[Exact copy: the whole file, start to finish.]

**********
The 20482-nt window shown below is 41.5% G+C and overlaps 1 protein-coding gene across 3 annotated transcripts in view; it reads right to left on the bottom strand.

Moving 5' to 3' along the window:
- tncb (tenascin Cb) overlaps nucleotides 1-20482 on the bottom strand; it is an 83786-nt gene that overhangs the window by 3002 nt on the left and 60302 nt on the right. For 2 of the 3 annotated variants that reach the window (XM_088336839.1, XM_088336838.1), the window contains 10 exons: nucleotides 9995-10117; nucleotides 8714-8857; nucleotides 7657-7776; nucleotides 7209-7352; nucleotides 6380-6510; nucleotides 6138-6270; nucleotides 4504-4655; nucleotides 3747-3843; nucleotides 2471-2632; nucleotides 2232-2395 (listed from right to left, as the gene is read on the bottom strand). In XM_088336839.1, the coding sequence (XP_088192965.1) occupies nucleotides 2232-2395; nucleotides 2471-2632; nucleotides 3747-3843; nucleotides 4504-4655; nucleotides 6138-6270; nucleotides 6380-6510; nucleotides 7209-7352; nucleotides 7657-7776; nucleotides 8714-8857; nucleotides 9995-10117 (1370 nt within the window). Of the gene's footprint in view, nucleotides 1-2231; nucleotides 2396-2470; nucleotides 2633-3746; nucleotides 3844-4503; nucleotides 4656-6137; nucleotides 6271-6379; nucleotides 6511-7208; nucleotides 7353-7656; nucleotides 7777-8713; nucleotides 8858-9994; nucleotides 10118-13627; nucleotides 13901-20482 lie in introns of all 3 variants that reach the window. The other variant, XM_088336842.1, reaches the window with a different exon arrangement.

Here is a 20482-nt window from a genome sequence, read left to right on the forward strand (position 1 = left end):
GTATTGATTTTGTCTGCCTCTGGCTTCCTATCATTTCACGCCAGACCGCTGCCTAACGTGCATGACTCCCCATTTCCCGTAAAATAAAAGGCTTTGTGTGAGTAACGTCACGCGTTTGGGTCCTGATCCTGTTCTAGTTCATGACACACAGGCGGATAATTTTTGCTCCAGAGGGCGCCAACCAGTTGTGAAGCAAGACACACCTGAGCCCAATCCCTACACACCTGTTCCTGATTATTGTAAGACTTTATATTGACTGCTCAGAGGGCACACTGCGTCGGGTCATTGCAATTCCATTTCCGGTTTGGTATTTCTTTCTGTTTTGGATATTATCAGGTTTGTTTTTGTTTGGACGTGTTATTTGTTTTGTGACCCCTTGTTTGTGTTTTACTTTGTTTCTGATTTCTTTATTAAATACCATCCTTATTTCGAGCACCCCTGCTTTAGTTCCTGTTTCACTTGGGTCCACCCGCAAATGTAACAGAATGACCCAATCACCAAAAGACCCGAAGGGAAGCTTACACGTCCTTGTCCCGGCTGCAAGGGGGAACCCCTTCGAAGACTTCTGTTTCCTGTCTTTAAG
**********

The 20482-nt window shown below is 41.5% G+C and overlaps 1 protein-coding gene across 3 annotated transcripts in view; it reads right to left on the bottom strand.

Moving 5' to 3' along the window:
- tncb (tenascin Cb) overlaps nucleotides 1-20482 on the bottom strand; it is an 83786-nt gene that overhangs the window by 3002 nt on the left and 60302 nt on the right. For 2 of the 3 annotated variants that reach the window (XM_088336839.1, XM_088336838.1), the window contains 10 exons: nucleotides 9995-10117; nucleotides 8714-8857; nucleotides 7657-7776; nucleotides 7209-7352; nucleotides 6380-6510; nucleotides 6138-6270; nucleotides 4504-4655; nucleotides 3747-3843; nucleotides 2471-2632; nucleotides 2232-2395 (listed from right to left, as the gene is read on the bottom strand). In XM_088336839.1, the coding sequence (XP_088192965.1) occupies nucleotides 2232-2395; nucleotides 2471-2632; nucleotides 3747-3843; nucleotides 4504-4655; nucleotides 6138-6270; nucleotides 6380-6510; nucleotides 7209-7352; nucleotides 7657-7776; nucleotides 8714-8857; nucleotides 9995-10117 (1370 nt within the window). Of the gene's footprint in view, nucleotides 1-2231; nucleotides 2396-2470; nucleotides 2633-3746; nucleotides 3844-4503; nucleotides 4656-6137; nucleotides 6271-6379; nucleotides 6511-7208; nucleotides 7353-7656; nucleotides 7777-8713; nucleotides 8858-9994; nucleotides 10118-13627; nucleotides 13901-20482 lie in introns of all 3 variants that reach the window. The other variant, XM_088336842.1, reaches the window with a different exon arrangement.

Here is a 20482-nt window from a genome sequence, read left to right on the forward strand (position 1 = left end):
GTATTGATTTTGTCTGCCTCTGGCTTCCTATCATTTCACGCCAGACCGCTGCCTAACGTGCATGACTCCCCATTTCCCGTAAAATAAAAGGCTTTGTGTGAGTAACGTCACGCGTTTGGGTCCTGATCCTGTTCTAGTTCATGACACACAGGCGGATAATTTTTGCTCCAGAGGGCGCCAACCAGTTGTGAAGCAAGACACACCTGAGCCCAATCCCTACACACCTGTTCCTGATTATTGTAAGACTTTATATTGACTGCTCAGAGGGCACACTGCGTCGGGTCATTGCAATTCCATTTCCGGTTTGGTATTTCTTTCTGTTTTGGATATTATCAGGTTTGTTTTTGTTTGGACGTGTTATTTGTTTTGTGACCCCTTGTTTGTGTTTTACTTTGTTTCTGATTTCTTTATTAAATACCATCCTTATTTCGAGCACCCCTGCTTTAGTTCCTGTTTCACTTGGGTCCACCCGCAAATGTAACAGAATGACCCAATCACCAAAAGACCCGAAGGGAAGCTTACACGTCCTTGTCCCGGCTGCAAGGGGGAACCCCTTCGAAGACTTCTGTTTCCTGTCTTTAAG